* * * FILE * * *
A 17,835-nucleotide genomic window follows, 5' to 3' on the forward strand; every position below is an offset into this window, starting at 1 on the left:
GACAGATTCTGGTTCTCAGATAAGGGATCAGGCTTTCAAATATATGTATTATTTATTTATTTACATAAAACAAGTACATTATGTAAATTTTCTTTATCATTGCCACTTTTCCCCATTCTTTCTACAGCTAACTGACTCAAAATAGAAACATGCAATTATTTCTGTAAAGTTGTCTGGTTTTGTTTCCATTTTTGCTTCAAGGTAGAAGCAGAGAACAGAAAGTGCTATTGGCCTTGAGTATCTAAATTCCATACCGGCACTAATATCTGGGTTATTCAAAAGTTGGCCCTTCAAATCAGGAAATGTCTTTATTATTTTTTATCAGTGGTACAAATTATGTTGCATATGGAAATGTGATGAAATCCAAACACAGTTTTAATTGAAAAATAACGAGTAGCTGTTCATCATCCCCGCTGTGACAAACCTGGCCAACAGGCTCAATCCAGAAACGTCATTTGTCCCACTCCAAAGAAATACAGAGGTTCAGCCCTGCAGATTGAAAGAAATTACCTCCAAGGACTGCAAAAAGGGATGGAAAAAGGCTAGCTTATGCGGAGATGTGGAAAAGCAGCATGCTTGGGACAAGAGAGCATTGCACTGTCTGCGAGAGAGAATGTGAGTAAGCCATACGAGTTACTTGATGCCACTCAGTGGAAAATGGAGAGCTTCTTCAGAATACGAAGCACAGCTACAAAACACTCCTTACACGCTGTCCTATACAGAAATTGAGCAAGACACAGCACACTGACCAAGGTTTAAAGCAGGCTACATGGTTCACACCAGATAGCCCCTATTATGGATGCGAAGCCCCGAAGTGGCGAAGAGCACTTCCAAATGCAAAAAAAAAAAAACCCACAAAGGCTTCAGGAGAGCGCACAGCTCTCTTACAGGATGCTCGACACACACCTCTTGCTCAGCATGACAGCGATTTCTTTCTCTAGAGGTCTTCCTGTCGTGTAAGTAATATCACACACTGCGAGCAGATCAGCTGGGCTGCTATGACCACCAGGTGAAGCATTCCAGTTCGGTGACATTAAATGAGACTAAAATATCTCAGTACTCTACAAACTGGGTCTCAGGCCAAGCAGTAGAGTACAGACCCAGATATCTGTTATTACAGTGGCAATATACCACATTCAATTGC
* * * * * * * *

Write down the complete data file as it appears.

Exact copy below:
A 17,835-nucleotide genomic window follows, 5' to 3' on the forward strand; every position below is an offset into this window, starting at 1 on the left:
GACAGATTCTGGTTCTCAGATAAGGGATCAGGCTTTCAAATATATGTATTATTTATTTATTTACATAAAACAAGTACATTATGTAAATTTTCTTTATCATTGCCACTTTTCCCCATTCTTTCTACAGCTAACTGACTCAAAATAGAAACATGCAATTATTTCTGTAAAGTTGTCTGGTTTTGTTTCCATTTTTGCTTCAAGGTAGAAGCAGAGAACAGAAAGTGCTATTGGCCTTGAGTATCTAAATTCCATACCGGCACTAATATCTGGGTTATTCAAAAGTTGGCCCTTCAAATCAGGAAATGTCTTTATTATTTTTTATCAGTGGTACAAATTATGTTGCATATGGAAATGTGATGAAATCCAAACACAGTTTTAATTGAAAAATAACGAGTAGCTGTTCATCATCCCCGCTGTGACAAACCTGGCCAACAGGCTCAATCCAGAAACGTCATTTGTCCCACTCCAAAGAAATACAGAGGTTCAGCCCTGCAGATTGAAAGAAATTACCTCCAAGGACTGCAAAAAGGGATGGAAAAAGGCTAGCTTATGCGGAGATGTGGAAAAGCAGCATGCTTGGGACAAGAGAGCATTGCACTGTCTGCGAGAGAGAATGTGAGTAAGCCATACGAGTTACTTGATGCCACTCAGTGGAAAATGGAGAGCTTCTTCAGAATACGAAGCACAGCTACAAAACACTCCTTACACGCTGTCCTATACAGAAATTGAGCAAGACACAGCACACTGACCAAGGTTTAAAGCAGGCTACATGGTTCACACCAGATAGCCCCTATTATGGATGCGAAGCCCCGAAGTGGCGAAGAGCACTTCCAAATGCAAAAAAAAAAAAACCCACAAAGGCTTCAGGAGAGCGCACAGCTCTCTTACAGGATGCTCGACACACACCTCTTGCTCAGCATGACAGCGATTTCTTTCTCTAGAGGTCTTCCTGTCGTGTAAGTAATATCACACACTGCGAGCAGATCAGCTGGGCTGCTATGACCACCAGGTGAAGCATTCCAGTTCGGTGACATTAAATGAGACTAAAATATCTCAGTACTCTACAAACTGGGTCTCAGGCCAAGCAGTAGAGTACAGACCCAGATATCTGTTATTACAGTGGCAATATACCACATTCAATTGC